The Swedish architecture and design group Claesson Koivisto Rune have completed work on K5 Tokyo: a 20-room hotel in Nihonbashi Kabutocho, a business district within the metropolis’ original downtown core.
Housed in neoclassical 1920s bank building next to the Tokyo Stock Exchange — a rare survival of Second World War fire-bombing — the hotel features a holistic design. The Swedish company was involved in every aspect of the scheme, from restorating the derelict buildng to designing plant pots and desk pencils. Furniture was custom-designed for the project.
The designers were animated in their work by the Japanese word aimai, a connotation of which is the erasure of borders. As such, its spaces have blurred functions: the lounge is also a coffee shop, for instance while the library functions as a bar.
Claesson Koivisto Rune’s design is characterised by a profusion of greenery, distributed throughout the hotel’s shared spaces. Inspired by both Swedish minimalism and Japanese tradition, concrete, cedar wood and stucco are among the most prominent materials.
In the guest rooms, this furniture is distributed as ‘satellites’ around the space, keeping the walls clean and clutter-free. Each bedroom centres on a diaphanous cylinder of fabric, dip-dyed in indigo and lit by a paper lamp, which encloses a freestanding bed and desk. Vast windows allow for a significant quantity of natural light.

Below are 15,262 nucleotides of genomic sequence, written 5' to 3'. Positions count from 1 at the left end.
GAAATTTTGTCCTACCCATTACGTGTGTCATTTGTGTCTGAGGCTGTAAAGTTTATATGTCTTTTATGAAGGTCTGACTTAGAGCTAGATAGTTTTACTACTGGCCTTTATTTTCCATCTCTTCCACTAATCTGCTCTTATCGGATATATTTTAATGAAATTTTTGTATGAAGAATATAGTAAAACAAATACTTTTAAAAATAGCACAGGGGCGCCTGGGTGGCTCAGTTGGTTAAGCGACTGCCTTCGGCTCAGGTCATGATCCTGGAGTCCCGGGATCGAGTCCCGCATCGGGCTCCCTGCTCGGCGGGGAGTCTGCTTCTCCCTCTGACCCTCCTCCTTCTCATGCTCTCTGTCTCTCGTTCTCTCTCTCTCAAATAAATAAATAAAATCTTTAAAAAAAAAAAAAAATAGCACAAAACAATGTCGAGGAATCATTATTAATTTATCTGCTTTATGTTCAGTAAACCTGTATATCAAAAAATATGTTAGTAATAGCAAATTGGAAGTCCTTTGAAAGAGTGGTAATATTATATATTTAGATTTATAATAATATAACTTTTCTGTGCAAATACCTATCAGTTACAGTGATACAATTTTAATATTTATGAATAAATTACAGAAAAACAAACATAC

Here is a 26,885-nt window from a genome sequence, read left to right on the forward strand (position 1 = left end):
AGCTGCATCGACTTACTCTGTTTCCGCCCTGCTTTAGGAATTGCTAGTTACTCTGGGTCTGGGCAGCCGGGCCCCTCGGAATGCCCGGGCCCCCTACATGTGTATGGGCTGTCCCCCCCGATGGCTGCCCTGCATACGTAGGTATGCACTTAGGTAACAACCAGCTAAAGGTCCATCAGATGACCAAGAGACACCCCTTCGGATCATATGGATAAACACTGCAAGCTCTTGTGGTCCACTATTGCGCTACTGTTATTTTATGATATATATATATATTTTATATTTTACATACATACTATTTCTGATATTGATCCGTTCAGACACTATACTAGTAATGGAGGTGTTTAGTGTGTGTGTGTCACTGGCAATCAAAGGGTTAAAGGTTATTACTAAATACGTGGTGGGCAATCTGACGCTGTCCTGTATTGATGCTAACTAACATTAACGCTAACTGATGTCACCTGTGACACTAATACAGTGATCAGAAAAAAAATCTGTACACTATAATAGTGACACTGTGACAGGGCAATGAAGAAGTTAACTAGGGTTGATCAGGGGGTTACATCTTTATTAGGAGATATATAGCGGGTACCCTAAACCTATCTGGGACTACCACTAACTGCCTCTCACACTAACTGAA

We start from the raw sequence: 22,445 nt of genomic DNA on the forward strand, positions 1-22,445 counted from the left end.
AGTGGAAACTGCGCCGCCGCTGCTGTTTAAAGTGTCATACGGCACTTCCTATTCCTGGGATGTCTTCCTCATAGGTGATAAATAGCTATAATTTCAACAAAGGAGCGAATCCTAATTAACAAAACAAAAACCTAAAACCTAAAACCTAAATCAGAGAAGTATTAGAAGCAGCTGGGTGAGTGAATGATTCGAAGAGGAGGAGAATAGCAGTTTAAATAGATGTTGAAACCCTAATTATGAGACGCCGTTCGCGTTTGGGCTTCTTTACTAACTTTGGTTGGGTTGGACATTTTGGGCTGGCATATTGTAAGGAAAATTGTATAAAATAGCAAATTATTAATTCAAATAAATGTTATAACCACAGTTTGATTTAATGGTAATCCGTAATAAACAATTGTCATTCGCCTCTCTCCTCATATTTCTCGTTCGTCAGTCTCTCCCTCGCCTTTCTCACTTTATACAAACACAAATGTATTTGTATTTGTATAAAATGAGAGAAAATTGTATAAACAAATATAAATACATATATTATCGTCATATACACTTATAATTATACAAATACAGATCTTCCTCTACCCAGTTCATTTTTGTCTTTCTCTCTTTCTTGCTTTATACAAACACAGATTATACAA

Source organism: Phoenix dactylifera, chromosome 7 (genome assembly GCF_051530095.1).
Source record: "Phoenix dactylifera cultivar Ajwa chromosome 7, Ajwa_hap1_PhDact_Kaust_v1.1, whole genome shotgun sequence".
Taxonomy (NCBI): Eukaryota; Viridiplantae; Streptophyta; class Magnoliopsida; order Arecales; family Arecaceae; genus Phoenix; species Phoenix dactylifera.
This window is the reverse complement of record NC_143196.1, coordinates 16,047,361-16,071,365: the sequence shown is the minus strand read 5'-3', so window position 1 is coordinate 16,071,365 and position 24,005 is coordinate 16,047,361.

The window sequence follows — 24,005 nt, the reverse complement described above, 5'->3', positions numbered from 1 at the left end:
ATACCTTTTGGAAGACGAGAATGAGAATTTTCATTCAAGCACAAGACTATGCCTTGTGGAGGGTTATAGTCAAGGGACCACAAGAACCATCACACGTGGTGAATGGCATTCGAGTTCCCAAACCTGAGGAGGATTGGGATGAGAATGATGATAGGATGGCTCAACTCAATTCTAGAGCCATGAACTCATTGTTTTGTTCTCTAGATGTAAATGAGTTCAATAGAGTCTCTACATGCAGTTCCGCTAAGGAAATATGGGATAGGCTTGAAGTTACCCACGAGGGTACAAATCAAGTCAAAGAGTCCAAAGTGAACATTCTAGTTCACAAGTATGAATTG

Intending to function as a ‘creative microcosm of the city,’ other amenities include the Cavemen restaurant, which presents Japanese-Nordic fusion cuisine; a cocktail and tea bar, Ao, inspired by Chinese medicine and speakeasies; and a Brooklyn Brewery beer hall.
The hotel took a mere 14 months from conception to inauguration, a fast turnaround that the architects have ascribed to the ‘everything-is-possible’ attitude of those involved. The firm began by describing the personality and mores of the hotel if it were a man. This anthropomorphised K5 Tokyo ‘goes swimming once a week,’ ‘likes to listen to jazz funk on vinyl,’ and ‘used to work in the financial business.’
Established in 1995, Claesson Koivisto Rune was founded by Mårten Claesson, Eero Koivisto and Ola Rune, who met several years earlier while studying at Stockholm’s University College of Arts. While initially focused on architecture, the firm’s work has gradually moved towards a total fusion of architecture and design.
The first Swedish studio to be invited to the Venice Architecture Biennale in 2004, they have since won acclaim equally for their objects — including a chair produced in a mere eight weeks from cardboard to production — and their private villas and hotels. In 2017, they converted a former stock exchange in Bergen into a psychadelic-but-subtle luxury hotel.
‘Their elegance, clean lines and comfortable simplicity,’ wrote MoMA senior curator of design Paola Antonelli, ‘are the epitome of the aesthetics of the new millennium.’
The Swedish practice designed everything from plant pots to pencils